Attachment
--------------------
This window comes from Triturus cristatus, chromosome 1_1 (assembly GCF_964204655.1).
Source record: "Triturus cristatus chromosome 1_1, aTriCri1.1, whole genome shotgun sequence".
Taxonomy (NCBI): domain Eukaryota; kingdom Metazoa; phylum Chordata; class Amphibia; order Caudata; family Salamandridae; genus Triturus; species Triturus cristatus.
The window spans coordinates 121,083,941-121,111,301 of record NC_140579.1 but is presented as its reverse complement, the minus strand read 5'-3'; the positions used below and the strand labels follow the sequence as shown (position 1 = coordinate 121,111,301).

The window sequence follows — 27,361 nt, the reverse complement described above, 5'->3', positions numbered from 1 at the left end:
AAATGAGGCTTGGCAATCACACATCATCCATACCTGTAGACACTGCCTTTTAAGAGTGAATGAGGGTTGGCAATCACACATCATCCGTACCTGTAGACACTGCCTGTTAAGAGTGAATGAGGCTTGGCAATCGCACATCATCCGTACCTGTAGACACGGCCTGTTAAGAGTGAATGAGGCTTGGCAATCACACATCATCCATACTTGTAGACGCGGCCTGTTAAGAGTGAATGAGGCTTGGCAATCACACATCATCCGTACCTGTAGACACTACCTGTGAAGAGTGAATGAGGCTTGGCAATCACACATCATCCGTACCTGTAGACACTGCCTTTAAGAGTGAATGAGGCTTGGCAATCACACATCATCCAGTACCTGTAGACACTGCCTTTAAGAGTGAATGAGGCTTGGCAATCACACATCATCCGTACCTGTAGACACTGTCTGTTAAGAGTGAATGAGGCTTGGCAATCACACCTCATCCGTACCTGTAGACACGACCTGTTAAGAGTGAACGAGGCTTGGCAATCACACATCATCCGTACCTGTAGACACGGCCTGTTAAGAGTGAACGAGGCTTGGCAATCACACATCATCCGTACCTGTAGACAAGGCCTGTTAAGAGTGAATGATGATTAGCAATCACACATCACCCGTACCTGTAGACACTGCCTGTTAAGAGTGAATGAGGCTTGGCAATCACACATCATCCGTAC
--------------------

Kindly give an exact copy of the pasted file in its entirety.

This window comes from Triturus cristatus, chromosome 1_1 (assembly GCF_964204655.1).
Source record: "Triturus cristatus chromosome 1_1, aTriCri1.1, whole genome shotgun sequence".
Taxonomy (NCBI): domain Eukaryota; kingdom Metazoa; phylum Chordata; class Amphibia; order Caudata; family Salamandridae; genus Triturus; species Triturus cristatus.
The window spans coordinates 121,083,941-121,111,301 of record NC_140579.1 but is presented as its reverse complement, the minus strand read 5'-3'; the positions used below and the strand labels follow the sequence as shown (position 1 = coordinate 121,111,301).

The window sequence follows — 27,361 nt, the reverse complement described above, 5'->3', positions numbered from 1 at the left end:
AAATGAGGCTTGGCAATCACACATCATCCATACCTGTAGACACTGCCTTTTAAGAGTGAATGAGGGTTGGCAATCACACATCATCCGTACCTGTAGACACTGCCTGTTAAGAGTGAATGAGGCTTGGCAATCGCACATCATCCGTACCTGTAGACACGGCCTGTTAAGAGTGAATGAGGCTTGGCAATCACACATCATCCATACTTGTAGACGCGGCCTGTTAAGAGTGAATGAGGCTTGGCAATCACACATCATCCGTACCTGTAGACACTACCTGTGAAGAGTGAATGAGGCTTGGCAATCACACATCATCCGTACCTGTAGACACTGCCTTTAAGAGTGAATGAGGCTTGGCAATCACACATCATCCAGTACCTGTAGACACTGCCTTTAAGAGTGAATGAGGCTTGGCAATCACACATCATCCGTACCTGTAGACACTGTCTGTTAAGAGTGAATGAGGCTTGGCAATCACACCTCATCCGTACCTGTAGACACGACCTGTTAAGAGTGAACGAGGCTTGGCAATCACACATCATCCGTACCTGTAGACACGGCCTGTTAAGAGTGAACGAGGCTTGGCAATCACACATCATCCGTACCTGTAGACAAGGCCTGTTAAGAGTGAATGATGATTAGCAATCACACATCACCCGTACCTGTAGACACTGCCTGTTAAGAGTGAATGAGGCTTGGCAATCACACATCATCCGTAC